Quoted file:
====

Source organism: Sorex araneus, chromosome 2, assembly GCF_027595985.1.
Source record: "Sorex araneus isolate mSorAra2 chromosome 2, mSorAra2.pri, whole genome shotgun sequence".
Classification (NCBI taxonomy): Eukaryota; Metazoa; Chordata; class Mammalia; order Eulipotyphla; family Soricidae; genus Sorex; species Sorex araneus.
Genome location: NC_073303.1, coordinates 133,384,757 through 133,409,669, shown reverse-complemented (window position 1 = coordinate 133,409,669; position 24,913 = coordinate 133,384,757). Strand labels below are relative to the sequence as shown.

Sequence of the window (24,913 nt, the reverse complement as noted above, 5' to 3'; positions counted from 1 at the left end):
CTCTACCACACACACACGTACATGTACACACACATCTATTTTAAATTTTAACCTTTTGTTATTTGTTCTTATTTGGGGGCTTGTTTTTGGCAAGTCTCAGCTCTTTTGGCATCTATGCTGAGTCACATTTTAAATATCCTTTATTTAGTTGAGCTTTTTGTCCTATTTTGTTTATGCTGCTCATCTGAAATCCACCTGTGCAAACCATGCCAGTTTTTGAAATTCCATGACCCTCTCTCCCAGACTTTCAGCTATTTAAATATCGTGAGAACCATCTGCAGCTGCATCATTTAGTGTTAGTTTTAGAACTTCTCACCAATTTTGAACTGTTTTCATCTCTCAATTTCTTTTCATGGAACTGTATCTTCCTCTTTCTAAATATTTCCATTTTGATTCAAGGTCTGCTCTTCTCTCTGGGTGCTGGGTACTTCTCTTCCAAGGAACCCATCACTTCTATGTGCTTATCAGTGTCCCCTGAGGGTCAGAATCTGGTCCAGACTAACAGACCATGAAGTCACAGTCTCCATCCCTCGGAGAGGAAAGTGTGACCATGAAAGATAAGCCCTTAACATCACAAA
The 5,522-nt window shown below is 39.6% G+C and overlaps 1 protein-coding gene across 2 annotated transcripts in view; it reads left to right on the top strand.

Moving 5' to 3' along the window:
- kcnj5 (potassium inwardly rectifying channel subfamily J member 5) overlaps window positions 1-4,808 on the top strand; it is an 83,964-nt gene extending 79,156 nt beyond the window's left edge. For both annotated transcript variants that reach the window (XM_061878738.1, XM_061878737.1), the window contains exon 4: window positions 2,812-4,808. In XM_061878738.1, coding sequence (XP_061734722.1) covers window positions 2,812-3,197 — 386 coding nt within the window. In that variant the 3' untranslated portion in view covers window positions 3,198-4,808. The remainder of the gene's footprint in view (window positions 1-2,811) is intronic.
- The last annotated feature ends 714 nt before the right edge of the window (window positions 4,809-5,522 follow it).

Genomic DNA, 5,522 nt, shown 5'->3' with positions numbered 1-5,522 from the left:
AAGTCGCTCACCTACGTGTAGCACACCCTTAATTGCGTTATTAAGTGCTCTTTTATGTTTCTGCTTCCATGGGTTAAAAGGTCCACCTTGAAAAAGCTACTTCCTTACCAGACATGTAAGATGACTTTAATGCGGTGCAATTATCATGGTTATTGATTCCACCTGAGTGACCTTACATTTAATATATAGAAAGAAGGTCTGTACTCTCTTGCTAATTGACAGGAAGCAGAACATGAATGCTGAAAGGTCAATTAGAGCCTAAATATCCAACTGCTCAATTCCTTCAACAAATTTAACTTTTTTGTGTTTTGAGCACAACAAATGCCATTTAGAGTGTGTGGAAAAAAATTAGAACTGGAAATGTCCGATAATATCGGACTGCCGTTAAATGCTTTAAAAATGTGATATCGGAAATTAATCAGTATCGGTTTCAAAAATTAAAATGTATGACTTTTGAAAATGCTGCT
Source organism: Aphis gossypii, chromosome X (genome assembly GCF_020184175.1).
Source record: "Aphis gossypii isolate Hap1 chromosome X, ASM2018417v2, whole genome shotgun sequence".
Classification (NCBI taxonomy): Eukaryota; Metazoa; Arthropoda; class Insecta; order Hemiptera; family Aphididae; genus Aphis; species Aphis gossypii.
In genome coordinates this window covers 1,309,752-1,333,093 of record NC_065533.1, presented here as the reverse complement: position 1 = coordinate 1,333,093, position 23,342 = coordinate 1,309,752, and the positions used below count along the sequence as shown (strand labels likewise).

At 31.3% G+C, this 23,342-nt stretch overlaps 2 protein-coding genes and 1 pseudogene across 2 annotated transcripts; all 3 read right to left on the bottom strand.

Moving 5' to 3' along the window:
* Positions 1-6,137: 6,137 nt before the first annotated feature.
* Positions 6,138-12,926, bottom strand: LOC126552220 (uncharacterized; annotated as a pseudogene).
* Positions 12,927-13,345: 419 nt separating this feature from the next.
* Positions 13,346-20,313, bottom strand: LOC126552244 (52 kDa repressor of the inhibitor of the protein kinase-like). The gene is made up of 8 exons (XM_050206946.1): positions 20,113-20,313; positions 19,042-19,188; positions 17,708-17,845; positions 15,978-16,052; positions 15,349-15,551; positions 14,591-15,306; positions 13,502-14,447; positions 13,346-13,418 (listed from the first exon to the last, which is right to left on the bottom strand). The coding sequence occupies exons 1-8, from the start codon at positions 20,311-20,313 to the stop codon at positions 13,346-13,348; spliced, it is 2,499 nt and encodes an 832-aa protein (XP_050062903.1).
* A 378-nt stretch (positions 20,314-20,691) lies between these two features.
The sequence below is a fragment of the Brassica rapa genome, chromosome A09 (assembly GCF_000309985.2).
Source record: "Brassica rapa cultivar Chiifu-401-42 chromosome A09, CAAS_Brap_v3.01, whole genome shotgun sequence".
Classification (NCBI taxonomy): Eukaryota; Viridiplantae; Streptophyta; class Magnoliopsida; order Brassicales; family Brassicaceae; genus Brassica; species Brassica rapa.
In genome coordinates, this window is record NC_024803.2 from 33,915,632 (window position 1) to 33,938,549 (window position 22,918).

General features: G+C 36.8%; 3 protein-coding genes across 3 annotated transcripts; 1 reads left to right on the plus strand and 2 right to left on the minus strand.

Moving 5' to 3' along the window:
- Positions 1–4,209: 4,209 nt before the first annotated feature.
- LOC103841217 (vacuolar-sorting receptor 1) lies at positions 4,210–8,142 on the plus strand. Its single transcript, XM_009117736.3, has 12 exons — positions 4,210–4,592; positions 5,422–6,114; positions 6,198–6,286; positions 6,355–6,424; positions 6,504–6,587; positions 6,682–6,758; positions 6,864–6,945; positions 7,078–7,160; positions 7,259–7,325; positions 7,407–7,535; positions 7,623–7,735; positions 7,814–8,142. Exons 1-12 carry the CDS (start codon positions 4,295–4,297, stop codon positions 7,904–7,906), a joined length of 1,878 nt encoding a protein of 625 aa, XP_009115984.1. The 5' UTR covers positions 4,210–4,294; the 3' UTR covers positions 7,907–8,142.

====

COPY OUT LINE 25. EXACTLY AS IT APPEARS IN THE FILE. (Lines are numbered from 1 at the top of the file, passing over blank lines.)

Source record: "Brassica rapa cultivar Chiifu-401-42 chromosome A09, CAAS_Brap_v3.01, whole genome shotgun sequence".